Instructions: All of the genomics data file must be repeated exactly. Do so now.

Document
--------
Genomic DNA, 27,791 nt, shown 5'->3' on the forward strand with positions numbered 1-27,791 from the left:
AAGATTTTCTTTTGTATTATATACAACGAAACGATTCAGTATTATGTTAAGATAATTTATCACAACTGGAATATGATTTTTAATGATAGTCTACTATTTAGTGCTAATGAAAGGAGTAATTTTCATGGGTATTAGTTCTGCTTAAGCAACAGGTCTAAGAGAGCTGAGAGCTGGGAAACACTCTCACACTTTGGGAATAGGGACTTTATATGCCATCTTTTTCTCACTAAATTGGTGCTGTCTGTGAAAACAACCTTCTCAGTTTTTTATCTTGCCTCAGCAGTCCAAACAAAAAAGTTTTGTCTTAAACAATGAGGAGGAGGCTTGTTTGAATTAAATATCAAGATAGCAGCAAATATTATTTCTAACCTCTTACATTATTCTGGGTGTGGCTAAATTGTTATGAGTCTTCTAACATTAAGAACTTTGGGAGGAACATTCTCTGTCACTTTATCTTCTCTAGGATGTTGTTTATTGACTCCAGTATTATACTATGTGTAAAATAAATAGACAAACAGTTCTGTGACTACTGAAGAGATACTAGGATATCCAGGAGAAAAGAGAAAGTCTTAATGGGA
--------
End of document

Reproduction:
Genomic DNA, 27,791 nt, shown 5'->3' on the forward strand with positions numbered 1-27,791 from the left:
AAGATTTTCTTTTGTATTATATACAACGAAACGATTCAGTATTATGTTAAGATAATTTATCACAACTGGAATATGATTTTTAATGATAGTCTACTATTTAGTGCTAATGAAAGGAGTAATTTTCATGGGTATTAGTTCTGCTTAAGCAACAGGTCTAAGAGAGCTGAGAGCTGGGAAACACTCTCACACTTTGGGAATAGGGACTTTATATGCCATCTTTTTCTCACTAAATTGGTGCTGTCTGTGAAAACAACCTTCTCAGTTTTTTATCTTGCCTCAGCAGTCCAAACAAAAAAGTTTTGTCTTAAACAATGAGGAGGAGGCTTGTTTGAATTAAATATCAAGATAGCAGCAAATATTATTTCTAACCTCTTACATTATTCTGGGTGTGGCTAAATTGTTATGAGTCTTCTAACATTAAGAACTTTGGGAGGAACATTCTCTGTCACTTTATCTTCTCTAGGATGTTGTTTATTGACTCCAGTATTATACTATGTGTAAAATAAATAGACAAACAGTTCTGTGACTACTGAAGAGATACTAGGATATCCAGGAGAAAAGAGAAAGTCTTAATGGGA